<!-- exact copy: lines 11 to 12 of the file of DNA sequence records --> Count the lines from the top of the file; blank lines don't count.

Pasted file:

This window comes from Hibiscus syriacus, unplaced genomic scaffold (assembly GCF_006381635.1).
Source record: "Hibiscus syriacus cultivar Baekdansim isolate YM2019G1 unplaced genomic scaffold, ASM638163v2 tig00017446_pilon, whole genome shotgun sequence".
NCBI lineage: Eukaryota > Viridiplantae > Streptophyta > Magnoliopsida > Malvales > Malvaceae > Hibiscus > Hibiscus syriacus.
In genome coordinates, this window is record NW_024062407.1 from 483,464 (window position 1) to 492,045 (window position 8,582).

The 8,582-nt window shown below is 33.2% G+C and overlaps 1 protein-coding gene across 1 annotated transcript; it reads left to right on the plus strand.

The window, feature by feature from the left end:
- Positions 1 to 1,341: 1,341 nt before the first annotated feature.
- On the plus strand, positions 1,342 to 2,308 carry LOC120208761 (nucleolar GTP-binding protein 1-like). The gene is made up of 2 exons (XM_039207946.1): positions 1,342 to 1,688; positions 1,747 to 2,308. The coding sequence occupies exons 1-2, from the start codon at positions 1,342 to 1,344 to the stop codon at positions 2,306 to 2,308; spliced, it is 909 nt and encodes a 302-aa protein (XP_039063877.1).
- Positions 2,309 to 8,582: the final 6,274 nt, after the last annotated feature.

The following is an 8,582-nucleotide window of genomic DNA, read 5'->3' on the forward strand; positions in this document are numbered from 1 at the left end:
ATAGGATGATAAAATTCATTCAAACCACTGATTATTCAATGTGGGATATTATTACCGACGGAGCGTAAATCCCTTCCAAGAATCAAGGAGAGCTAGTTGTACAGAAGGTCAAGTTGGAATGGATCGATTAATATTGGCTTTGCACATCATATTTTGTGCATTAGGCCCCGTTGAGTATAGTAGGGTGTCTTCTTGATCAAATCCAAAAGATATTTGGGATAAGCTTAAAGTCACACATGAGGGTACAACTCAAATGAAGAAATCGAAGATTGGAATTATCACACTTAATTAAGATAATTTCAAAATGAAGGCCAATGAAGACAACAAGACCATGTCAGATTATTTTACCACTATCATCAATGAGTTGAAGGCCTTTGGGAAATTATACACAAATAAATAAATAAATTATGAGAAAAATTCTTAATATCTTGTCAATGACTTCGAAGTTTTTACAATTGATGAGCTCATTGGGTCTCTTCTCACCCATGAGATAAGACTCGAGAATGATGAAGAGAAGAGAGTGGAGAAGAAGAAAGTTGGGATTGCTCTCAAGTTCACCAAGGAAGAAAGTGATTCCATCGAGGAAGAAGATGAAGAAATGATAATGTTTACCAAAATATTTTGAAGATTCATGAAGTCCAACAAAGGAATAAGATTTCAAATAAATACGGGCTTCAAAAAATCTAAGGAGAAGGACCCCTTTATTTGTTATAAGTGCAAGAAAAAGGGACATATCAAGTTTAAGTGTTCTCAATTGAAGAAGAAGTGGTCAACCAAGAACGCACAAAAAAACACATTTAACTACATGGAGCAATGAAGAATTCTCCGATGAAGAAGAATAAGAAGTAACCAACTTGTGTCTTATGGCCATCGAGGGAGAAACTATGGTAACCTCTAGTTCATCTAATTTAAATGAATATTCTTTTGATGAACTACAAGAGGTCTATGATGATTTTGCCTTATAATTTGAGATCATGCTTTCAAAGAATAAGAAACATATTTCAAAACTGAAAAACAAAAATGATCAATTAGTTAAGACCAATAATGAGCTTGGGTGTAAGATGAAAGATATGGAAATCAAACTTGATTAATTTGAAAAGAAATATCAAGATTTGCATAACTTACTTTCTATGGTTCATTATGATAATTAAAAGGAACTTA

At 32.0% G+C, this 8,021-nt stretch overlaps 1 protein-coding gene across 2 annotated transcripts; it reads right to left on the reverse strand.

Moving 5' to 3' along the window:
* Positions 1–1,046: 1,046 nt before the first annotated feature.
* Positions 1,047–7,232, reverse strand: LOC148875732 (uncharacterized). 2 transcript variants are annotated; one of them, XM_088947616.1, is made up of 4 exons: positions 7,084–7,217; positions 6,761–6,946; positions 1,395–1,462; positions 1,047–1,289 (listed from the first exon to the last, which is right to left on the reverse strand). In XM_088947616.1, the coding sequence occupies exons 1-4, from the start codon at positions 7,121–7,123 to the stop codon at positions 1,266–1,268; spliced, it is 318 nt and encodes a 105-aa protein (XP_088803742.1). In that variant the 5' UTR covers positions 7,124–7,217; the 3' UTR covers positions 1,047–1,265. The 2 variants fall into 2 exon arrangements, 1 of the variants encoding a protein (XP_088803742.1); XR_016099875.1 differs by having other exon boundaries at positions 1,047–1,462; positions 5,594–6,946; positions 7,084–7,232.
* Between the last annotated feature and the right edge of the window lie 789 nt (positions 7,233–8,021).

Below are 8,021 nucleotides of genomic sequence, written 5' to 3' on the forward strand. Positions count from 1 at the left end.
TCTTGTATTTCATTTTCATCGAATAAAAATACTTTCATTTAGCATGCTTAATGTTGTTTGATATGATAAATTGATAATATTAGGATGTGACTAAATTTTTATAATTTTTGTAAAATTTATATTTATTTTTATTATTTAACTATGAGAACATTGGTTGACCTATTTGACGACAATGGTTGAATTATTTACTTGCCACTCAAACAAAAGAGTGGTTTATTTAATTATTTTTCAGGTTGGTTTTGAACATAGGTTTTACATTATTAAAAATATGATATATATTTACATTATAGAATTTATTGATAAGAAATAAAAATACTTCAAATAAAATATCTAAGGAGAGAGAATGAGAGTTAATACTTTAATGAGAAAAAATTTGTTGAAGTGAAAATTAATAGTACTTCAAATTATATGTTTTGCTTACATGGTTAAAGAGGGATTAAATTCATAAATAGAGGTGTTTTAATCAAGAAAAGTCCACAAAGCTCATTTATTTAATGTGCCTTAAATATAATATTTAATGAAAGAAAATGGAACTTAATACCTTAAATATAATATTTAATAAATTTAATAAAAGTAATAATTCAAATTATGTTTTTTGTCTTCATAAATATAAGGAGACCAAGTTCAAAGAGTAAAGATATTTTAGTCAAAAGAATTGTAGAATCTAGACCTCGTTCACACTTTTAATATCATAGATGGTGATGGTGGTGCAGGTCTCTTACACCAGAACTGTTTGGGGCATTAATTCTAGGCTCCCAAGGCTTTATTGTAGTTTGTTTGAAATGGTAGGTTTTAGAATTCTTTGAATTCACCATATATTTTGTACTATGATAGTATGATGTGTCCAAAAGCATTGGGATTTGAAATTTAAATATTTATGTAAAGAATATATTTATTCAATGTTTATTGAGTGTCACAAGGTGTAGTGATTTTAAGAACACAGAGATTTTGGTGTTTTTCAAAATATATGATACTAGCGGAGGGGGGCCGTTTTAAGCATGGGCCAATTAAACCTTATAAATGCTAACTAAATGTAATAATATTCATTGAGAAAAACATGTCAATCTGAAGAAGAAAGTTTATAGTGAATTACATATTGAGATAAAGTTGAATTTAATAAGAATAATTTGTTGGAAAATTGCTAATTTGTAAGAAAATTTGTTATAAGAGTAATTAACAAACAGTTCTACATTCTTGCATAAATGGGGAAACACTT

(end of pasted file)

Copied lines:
ATAGGATGATAAAATTCATTCAAACCACTGATTATTCAATGTGGGATATTATTACCGACGGAGCGTAAATCCCTTCCAAGAATCAAGGAGAGCTAGTTGTACAGAAGGTCAAGTTGGAATGGATCGATTAATATTGGCTTTGCACATCATATTTTGTGCATTAGGCCCCGTTGAGTATAGTAGGGTGTCTTCTTGATCAAATCCAAAAGATATTTGGGATAAGCTTAAAGTCACACATGAGGGTACAACTCAAATGAAGAAATCGAAGATTGGAATTATCACACTTAATTAAGATAATTTCAAAATGAAGGCCAATGAAGACAACAAGACCATGTCAGATTATTTTACCACTATCATCAATGAGTTGAAGGCCTTTGGGAAATTATACACAAATAAATAAATAAATTATGAGAAAAATTCTTAATATCTTGTCAATGACTTCGAAGTTTTTACAATTGATGAGCTCATTGGGTCTCTTCTCACCCATGAGATAAGACTCGAGAATGATGAAGAGAAGAGAGTGGAGAAGAAGAAAGTTGGGATTGCTCTCAAGTTCACCAAGGAAGAAAGTGATTCCATCGAGGAAGAAGATGAAGAAATGATAATGTTTACCAAAATATTTTGAAGATTCATGAAGTCCAACAAAGGAATAAGATTTCAAATAAATACGGGCTTCAAAAAATCTAAGGAGAAGGACCCCTTTATTTGTTATAAGTGCAAGAAAAAGGGACATATCAAGTTTAAGTGTTCTCAATTGAAGAAGAAGTGGTCAACCAAGAACGCACAAAAAAACACATTTAACTACATGGAGCAATGAAGAATTCTCCGATGAAGAAGAATAAGAAGTAACCAACTTGTGTCTTATGGCCATCGAGGGAGAAACTATGGTAACCTCTAGTTCATCTAATTTAAATGAATATTCTTTTGATGAACTACAAGAGGTCTATGATGATTTTGCCTTATAATTTGAGATCATGCTTTCAAAGAATAAGAAACATATTTCAAAACTGAAAAACAAAAATGATCAATTAGTTAAGACCAATAATGAGCTTGGGTGTAAGATGAAAGATATGGAAATCAAACTTGATTAATTTGAAAAGAAATATCAAGATTTGCATAACTTACTTTCTATGGTTCATTATGATAATTAAAAGGAACTTA

At 32.0% G+C, this 8,021-nt stretch overlaps 1 protein-coding gene across 2 annotated transcripts; it reads right to left on the reverse strand.